Carrier Blocking and Spam Detection

The phone carriers (ATT, Sprint, Verizon, etc) all have their own distinct rules and algorithms for determining if outbound messages are “spammy” in nature. Those algorithms take into account message content, outbound rate of delivery, number of customers that opt-out following the receipt of a message, and the rate of bi-directional engagement on an SMS number.

If carriers detect “spammy content” they may deny delivery of messages. In extraordinary circumstances, they may even blacklist a phone number and deny delivery of all outbound messages on a specified SMS channel to their customer base.

The carriers are all independent entities. Being rate-limited or marked as spammy on the Verizon network doesn’t necessarily mean that Sprint will mark the same messages as spammy.

Please note that some carriers will incorrectly and purposefully report to that messages that are carrier-blocked were actually delivered. may have very little visibility into the viability of outbound messages that are carrier blocked.

Messages delivered via unregistered long-code (10 digit phone numbers) are much more susceptible to spam filtering than messages delivered via short code (5 or 6 digit numbers) and toll free numbers. Message delivery via fully registered 10DLC will be extremely strong, rivaling that of short code and toll free.

Keys to Minimizing Carrier Blocking

  • If possible, target smaller lists of customers with the same message. Instead of sending the same message to 100,000 folks, send slightly modified messages to 10 groups of 10000 by using the A/B Variant functionality in Broadcasts. Your sales engineer may be able to help configure rotation through a set of outbound messages.

  • Keep messages short -- shorter than 160 characters if at all possible. (Sprint, in particular, seems to flag messages longer than 160 characters as spam.)

  • Do not use aggressive language, curse words, or threatening language.

  • Don’t use a lot of capital letters except to start sentences. Messages sent such as “CLICK HERE NOW” are very likely to get spam blocked.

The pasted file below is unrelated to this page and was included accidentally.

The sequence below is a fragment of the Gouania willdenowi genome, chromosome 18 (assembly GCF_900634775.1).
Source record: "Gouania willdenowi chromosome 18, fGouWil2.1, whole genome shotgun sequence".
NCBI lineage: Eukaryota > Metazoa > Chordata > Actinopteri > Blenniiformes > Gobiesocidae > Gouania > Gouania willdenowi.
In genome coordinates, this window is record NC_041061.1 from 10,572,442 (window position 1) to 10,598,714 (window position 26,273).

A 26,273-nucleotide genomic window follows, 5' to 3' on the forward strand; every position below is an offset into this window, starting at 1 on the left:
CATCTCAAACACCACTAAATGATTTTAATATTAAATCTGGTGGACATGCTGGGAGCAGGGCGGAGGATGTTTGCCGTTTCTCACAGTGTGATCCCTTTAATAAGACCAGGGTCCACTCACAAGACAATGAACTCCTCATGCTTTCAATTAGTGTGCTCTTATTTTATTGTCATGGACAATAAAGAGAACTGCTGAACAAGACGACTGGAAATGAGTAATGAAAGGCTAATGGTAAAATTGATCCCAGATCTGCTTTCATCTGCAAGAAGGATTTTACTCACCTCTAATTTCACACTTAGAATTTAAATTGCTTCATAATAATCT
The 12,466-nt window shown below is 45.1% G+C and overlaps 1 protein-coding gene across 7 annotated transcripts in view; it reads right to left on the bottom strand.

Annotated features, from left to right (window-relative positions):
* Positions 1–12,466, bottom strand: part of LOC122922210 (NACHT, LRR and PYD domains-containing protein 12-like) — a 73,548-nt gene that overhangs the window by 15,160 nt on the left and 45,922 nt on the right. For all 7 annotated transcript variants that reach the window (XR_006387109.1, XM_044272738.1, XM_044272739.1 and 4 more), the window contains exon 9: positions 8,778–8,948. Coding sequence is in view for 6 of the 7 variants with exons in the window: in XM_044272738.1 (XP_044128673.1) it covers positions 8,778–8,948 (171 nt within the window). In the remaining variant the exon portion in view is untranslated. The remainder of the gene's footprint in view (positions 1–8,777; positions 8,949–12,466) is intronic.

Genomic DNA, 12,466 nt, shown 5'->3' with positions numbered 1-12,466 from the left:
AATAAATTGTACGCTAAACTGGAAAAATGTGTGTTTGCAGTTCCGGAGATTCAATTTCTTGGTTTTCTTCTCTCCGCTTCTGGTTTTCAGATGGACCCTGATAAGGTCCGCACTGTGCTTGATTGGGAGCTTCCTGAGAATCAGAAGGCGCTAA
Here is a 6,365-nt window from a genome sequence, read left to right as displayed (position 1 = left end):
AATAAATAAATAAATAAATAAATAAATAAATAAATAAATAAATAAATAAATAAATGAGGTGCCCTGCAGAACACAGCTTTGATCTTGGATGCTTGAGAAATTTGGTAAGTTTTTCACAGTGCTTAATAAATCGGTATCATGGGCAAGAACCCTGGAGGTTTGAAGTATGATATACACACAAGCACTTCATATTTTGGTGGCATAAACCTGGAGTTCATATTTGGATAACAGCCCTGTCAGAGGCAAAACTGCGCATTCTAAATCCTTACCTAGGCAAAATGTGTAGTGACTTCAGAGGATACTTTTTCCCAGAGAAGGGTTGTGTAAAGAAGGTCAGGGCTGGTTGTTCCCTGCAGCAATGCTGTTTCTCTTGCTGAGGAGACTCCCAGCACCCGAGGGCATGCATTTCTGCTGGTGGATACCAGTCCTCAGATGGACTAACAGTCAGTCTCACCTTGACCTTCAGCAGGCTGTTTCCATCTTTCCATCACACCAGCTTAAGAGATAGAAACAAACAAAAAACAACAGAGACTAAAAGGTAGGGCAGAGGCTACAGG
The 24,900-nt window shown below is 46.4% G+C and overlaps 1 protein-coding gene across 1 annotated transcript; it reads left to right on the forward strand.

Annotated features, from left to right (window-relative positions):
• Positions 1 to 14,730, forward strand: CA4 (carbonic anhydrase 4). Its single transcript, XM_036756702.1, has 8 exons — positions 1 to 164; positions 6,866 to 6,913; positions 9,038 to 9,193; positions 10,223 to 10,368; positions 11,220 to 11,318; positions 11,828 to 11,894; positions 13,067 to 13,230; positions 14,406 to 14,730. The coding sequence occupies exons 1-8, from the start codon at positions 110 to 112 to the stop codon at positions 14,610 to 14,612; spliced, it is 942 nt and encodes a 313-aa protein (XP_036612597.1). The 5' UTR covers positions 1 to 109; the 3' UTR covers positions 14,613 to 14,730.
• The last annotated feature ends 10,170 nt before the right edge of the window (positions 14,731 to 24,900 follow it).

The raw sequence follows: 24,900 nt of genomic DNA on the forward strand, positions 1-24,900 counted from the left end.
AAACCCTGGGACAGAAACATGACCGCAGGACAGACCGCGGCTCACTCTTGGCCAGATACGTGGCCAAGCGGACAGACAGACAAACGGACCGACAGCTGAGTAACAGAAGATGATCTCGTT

• Encourage customers to interact with the message. The more people that reply and engage in bi-directional (two-way) conversations, the lower your “spam score” will be.

  • If you are sending a link in the message, make sure that the domain is a well known primary domain. Do not use redirecting links (for example as those are often a key indicator for the spam detection algorithms. Links should appear at the end of the message and not in the message body if possible. Embedded links get flagged more often than links that appear at the end of the message. The Prompt Smart Link service should be used for sending trackable, custom links. If you will be sending a lot of links in your messages, consider getting a custom Prompt Smart Link -- we can even help you send links from your own primary domain. Contact customer success for more details.

  • Providing opt out language in your message body may lead to higher delivery (but may also lead to more opt outs).

Rate Limiting

In order to maximize successful delivery of SMS, will limit outbound text messages sent via bulk messaging to approximately 80% of the maximum speed granted by the carriers for your organization's specific use case. This speed is determined by The Campaign Registry for 10DLC. For MMS, the platform will send 1 message per channel every second.

If you have a very high number of customers or a compressed timeframe for delivery, we suggest segmenting the audience into multiple lists and performing outbound texting over multiple SMS outbound numbers while varying the message body for each segment.

Please note that delivery via toll free caps our at 1 message per second. Short code will send at approximately 20 segments per second.

Additional Resources

Please contact client services if you have any questions about best practices, rate limiting, land-line texting, or carrier blocking.